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Following "First Step" Bill's Passage, Progressives Warn Greater Reforms Needed to Truly 'Right the Wrongs' of Mass Incarceration


#1

Following "First Step" Bill's Passage, Progressives Warn Greater Reforms Needed to Truly 'Right the Wrongs' of Mass Incarceration

Julia Conley, staff writer

The criminal justice reform bill which passed in the Senate Tuesday and is expected to be signed into law in the coming days has been recognized by progressives and prison reform advocates as one of Congress's most far-reaching efforts to fix the federal justice system that currently holds 225,000 Americans in its clutches in decades. But many noted Wednesday that the system's problems are far too vast to be fixed by one piece of legislation reached through bipartisan compromise.


#2

The First Step by Congress was to reward well-resourced white collar criminals and wealthy folks, in general. Sounds like Congress people have Springsteen’s " we take care of our own " sentiments, here. How generous of them. Let’s hope the clowns that approved of Sessions as AG are retired in the next election cycle.
Wherever you look the Kochs have their hands on the levers of justice; which is scary as hell to many, or should be, unless you’ve got the $$$.
Jared Kushner should/would be in prison and not making policy about the criminal justice system, if there was any real justice in America.
" White collar conservatives flashing down the street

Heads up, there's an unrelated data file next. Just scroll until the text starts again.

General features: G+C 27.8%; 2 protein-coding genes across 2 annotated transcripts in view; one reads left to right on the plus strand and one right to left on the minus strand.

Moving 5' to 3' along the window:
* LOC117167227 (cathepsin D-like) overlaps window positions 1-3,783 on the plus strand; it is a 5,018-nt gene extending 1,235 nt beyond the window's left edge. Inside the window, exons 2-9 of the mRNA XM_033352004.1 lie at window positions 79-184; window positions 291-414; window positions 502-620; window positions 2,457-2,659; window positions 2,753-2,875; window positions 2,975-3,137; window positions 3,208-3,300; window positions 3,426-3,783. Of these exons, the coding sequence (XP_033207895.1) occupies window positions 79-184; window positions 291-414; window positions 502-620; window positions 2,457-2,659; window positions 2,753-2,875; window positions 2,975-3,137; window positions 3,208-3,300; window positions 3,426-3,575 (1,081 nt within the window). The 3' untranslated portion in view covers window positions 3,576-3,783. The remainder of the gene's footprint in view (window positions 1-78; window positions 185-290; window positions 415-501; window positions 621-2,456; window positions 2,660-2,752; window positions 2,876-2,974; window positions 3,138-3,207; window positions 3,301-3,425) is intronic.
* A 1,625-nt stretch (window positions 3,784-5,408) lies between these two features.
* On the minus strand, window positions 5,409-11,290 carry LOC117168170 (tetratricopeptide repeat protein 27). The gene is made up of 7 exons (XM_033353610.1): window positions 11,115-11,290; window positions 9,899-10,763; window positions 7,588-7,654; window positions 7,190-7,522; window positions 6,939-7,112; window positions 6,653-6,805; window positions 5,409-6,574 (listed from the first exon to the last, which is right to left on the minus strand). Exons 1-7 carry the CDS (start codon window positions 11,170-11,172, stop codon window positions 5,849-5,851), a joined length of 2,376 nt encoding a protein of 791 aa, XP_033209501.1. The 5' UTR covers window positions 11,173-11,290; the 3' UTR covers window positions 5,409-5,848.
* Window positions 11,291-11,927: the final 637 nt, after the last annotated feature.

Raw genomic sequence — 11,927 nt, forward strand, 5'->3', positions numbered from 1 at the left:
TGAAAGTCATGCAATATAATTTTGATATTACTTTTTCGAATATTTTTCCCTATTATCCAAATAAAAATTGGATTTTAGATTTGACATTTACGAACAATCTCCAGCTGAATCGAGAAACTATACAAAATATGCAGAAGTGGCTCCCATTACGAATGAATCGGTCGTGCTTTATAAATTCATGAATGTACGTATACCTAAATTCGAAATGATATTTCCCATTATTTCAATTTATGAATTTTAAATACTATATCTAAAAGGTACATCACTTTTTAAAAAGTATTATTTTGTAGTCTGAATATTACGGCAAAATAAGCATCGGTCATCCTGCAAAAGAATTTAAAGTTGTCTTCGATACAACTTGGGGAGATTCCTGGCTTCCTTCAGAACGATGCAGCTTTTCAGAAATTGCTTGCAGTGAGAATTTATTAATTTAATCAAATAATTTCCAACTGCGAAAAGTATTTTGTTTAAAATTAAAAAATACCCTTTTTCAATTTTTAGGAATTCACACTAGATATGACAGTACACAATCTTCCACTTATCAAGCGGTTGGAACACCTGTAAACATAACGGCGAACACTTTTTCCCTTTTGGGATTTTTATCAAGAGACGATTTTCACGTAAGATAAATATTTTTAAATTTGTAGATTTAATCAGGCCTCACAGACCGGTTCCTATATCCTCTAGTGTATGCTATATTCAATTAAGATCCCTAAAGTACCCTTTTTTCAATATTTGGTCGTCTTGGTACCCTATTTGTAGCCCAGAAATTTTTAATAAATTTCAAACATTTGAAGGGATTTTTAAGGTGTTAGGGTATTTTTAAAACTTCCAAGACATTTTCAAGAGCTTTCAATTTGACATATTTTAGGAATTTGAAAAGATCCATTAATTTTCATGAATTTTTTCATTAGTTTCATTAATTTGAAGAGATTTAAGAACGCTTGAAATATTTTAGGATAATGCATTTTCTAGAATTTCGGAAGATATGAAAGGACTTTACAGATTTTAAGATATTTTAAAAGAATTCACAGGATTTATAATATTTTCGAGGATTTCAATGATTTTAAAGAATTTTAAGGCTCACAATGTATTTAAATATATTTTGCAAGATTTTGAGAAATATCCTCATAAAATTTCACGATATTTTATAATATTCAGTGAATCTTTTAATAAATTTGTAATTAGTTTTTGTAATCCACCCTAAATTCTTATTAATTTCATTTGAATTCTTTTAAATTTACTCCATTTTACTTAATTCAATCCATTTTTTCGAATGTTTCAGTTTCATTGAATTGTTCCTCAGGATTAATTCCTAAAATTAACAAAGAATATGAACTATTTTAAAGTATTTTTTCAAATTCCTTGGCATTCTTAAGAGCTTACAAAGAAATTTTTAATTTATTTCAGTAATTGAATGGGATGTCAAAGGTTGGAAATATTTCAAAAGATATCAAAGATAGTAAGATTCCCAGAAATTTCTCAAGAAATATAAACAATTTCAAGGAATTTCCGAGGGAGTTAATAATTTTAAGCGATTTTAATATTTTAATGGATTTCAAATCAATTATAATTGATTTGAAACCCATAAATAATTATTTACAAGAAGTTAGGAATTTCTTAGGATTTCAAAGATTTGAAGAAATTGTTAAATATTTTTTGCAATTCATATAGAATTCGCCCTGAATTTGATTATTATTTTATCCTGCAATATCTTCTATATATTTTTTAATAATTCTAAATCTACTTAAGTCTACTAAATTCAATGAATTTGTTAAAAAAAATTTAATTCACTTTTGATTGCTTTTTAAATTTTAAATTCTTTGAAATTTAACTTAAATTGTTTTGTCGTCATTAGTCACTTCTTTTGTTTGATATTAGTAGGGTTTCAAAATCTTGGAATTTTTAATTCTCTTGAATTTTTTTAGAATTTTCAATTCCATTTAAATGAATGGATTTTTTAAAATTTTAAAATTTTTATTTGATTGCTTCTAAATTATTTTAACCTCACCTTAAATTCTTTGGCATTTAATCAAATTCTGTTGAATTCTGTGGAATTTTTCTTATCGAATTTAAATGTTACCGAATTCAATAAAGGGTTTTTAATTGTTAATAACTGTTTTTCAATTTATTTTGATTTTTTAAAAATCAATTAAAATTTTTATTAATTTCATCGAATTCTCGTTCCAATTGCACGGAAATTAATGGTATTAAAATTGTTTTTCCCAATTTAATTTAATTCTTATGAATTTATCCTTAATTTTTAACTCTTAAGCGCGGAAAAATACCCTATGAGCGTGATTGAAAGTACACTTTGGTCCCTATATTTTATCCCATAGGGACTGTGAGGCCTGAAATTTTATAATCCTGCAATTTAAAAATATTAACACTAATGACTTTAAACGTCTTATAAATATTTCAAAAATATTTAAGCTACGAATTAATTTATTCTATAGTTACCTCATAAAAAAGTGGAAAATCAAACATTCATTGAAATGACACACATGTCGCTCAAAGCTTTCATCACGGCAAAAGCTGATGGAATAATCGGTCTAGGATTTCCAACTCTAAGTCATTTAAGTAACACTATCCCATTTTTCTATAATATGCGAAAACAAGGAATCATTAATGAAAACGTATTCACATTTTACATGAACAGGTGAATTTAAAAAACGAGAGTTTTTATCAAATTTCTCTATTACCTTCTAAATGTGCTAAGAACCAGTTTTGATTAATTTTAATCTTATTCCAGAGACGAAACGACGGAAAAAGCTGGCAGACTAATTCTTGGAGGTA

Waving their plastic figures at me, ha! "
Screw them and the horse they road in on.


#3

Always look askance at anything that has “overwhelming bipartisan support”.

“Working across the aisle” is often just working over someone in the alley.


#4

For-profit prisons are evil. What makes them even worse than for-profit health care, which also must go away, is that occupancy rates at the former are entirely under the control of the “criminal justice” system. Some contracts specify that the rate must be at or above a certain level or the jurisdiction’s taxpayers must pay a penalty to the contractor—an obvious incentive to make more arrests and convictions, rather than fewer.

Some may remember the judges in Pennsylvania who were receiving kickbacks from a for-profit prison chain for keeping a juvenile detention facility fully stocked with young “fish.” Sick and sad.


#5

Maybe States should just pay those for profit prisons a flat monthly rental regardless of occupancy and let it go.at that.